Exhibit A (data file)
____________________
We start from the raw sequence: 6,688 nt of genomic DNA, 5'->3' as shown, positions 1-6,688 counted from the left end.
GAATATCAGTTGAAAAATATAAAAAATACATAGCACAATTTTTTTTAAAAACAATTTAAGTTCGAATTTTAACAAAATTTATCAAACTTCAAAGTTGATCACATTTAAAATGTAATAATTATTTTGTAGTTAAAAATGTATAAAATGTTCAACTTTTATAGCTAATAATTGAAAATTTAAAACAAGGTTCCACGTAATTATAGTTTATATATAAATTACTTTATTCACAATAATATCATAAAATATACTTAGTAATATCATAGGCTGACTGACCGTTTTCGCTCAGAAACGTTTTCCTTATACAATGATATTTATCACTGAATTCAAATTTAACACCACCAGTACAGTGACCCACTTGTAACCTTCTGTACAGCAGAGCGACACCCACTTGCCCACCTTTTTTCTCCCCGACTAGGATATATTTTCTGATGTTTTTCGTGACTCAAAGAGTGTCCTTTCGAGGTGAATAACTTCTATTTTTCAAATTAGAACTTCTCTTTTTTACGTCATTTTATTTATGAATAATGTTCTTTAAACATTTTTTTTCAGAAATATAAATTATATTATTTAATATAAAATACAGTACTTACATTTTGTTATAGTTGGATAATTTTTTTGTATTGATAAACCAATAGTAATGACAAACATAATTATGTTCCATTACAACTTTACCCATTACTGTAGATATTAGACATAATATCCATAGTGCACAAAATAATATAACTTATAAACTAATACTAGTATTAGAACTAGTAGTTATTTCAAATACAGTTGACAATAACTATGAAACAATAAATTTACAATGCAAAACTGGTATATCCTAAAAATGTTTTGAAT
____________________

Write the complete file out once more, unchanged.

We start from the raw sequence: 6,688 nt of genomic DNA, 5'->3' as shown, positions 1-6,688 counted from the left end.
GAATATCAGTTGAAAAATATAAAAAATACATAGCACAATTTTTTTTAAAAACAATTTAAGTTCGAATTTTAACAAAATTTATCAAACTTCAAAGTTGATCACATTTAAAATGTAATAATTATTTTGTAGTTAAAAATGTATAAAATGTTCAACTTTTATAGCTAATAATTGAAAATTTAAAACAAGGTTCCACGTAATTATAGTTTATATATAAATTACTTTATTCACAATAATATCATAAAATATACTTAGTAATATCATAGGCTGACTGACCGTTTTCGCTCAGAAACGTTTTCCTTATACAATGATATTTATCACTGAATTCAAATTTAACACCACCAGTACAGTGACCCACTTGTAACCTTCTGTACAGCAGAGCGACACCCACTTGCCCACCTTTTTTCTCCCCGACTAGGATATATTTTCTGATGTTTTTCGTGACTCAAAGAGTGTCCTTTCGAGGTGAATAACTTCTATTTTTCAAATTAGAACTTCTCTTTTTTACGTCATTTTATTTATGAATAATGTTCTTTAAACATTTTTTTTCAGAAATATAAATTATATTATTTAATATAAAATACAGTACTTACATTTTGTTATAGTTGGATAATTTTTTTGTATTGATAAACCAATAGTAATGACAAACATAATTATGTTCCATTACAACTTTACCCATTACTGTAGATATTAGACATAATATCCATAGTGCACAAAATAATATAACTTATAAACTAATACTAGTATTAGAACTAGTAGTTATTTCAAATACAGTTGACAATAACTATGAAACAATAAATTTACAATGCAAAACTGGTATATCCTAAAAATGTTTTGAAT